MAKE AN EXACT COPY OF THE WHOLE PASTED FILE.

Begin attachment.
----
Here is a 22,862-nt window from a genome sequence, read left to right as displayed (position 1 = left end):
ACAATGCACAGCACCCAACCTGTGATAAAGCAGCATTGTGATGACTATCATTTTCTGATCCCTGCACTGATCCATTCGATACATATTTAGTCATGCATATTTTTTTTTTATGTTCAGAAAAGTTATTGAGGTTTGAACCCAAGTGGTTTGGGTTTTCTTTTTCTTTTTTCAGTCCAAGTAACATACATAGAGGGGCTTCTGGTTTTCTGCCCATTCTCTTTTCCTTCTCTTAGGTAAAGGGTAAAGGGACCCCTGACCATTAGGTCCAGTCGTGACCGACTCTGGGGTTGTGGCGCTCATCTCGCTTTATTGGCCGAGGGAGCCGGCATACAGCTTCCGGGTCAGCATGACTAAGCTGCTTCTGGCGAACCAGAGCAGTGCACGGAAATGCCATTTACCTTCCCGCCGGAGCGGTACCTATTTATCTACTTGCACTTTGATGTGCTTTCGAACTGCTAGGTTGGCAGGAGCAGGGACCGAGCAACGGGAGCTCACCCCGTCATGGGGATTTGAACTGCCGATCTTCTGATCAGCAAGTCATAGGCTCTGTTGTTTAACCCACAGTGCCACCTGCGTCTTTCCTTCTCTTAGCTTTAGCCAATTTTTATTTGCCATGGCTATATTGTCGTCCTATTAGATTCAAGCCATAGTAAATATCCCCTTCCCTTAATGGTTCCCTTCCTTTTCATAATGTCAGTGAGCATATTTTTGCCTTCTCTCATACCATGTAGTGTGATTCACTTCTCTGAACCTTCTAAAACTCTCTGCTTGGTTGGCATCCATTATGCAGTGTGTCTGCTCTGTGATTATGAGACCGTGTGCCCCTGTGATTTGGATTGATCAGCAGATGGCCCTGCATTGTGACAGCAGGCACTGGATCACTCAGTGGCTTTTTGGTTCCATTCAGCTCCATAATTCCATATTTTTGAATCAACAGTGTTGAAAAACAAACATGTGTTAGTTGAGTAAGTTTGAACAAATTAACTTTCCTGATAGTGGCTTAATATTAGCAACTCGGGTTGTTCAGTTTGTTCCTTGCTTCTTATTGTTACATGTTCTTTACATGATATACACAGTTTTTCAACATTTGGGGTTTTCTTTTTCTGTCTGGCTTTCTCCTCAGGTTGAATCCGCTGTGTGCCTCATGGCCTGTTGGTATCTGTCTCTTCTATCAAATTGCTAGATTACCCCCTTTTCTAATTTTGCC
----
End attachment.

Here is a 22,862-nt window from a genome sequence, read left to right as displayed (position 1 = left end):
ACAATGCACAGCACCCAACCTGTGATAAAGCAGCATTGTGATGACTATCATTTTCTGATCCCTGCACTGATCCATTCGATACATATTTAGTCATGCATATTTTTTTTTTATGTTCAGAAAAGTTATTGAGGTTTGAACCCAAGTGGTTTGGGTTTTCTTTTTCTTTTTTCAGTCCAAGTAACATACATAGAGGGGCTTCTGGTTTTCTGCCCATTCTCTTTTCCTTCTCTTAGGTAAAGGGTAAAGGGACCCCTGACCATTAGGTCCAGTCGTGACCGACTCTGGGGTTGTGGCGCTCATCTCGCTTTATTGGCCGAGGGAGCCGGCATACAGCTTCCGGGTCAGCATGACTAAGCTGCTTCTGGCGAACCAGAGCAGTGCACGGAAATGCCATTTACCTTCCCGCCGGAGCGGTACCTATTTATCTACTTGCACTTTGATGTGCTTTCGAACTGCTAGGTTGGCAGGAGCAGGGACCGAGCAACGGGAGCTCACCCCGTCATGGGGATTTGAACTGCCGATCTTCTGATCAGCAAGTCATAGGCTCTGTTGTTTAACCCACAGTGCCACCTGCGTCTTTCCTTCTCTTAGCTTTAGCCAATTTTTATTTGCCATGGCTATATTGTCGTCCTATTAGATTCAAGCCATAGTAAATATCCCCTTCCCTTAATGGTTCCCTTCCTTTTCATAATGTCAGTGAGCATATTTTTGCCTTCTCTCATACCATGTAGTGTGATTCACTTCTCTGAACCTTCTAAAACTCTCTGCTTGGTTGGCATCCATTATGCAGTGTGTCTGCTCTGTGATTATGAGACCGTGTGCCCCTGTGATTTGGATTGATCAGCAGATGGCCCTGCATTGTGACAGCAGGCACTGGATCACTCAGTGGCTTTTTGGTTCCATTCAGCTCCATAATTCCATATTTTTGAATCAACAGTGTTGAAAAACAAACATGTGTTAGTTGAGTAAGTTTGAACAAATTAACTTTCCTGATAGTGGCTTAATATTAGCAACTCGGGTTGTTCAGTTTGTTCCTTGCTTCTTATTGTTACATGTTCTTTACATGATATACACAGTTTTTCAACATTTGGGGTTTTCTTTTTCTGTCTGGCTTTCTCCTCAGGTTGAATCCGCTGTGTGCCTCATGGCCTGTTGGTATCTGTCTCTTCTATCAAATTGCTAGATTACCCCCTTTTCTAATTTTGCC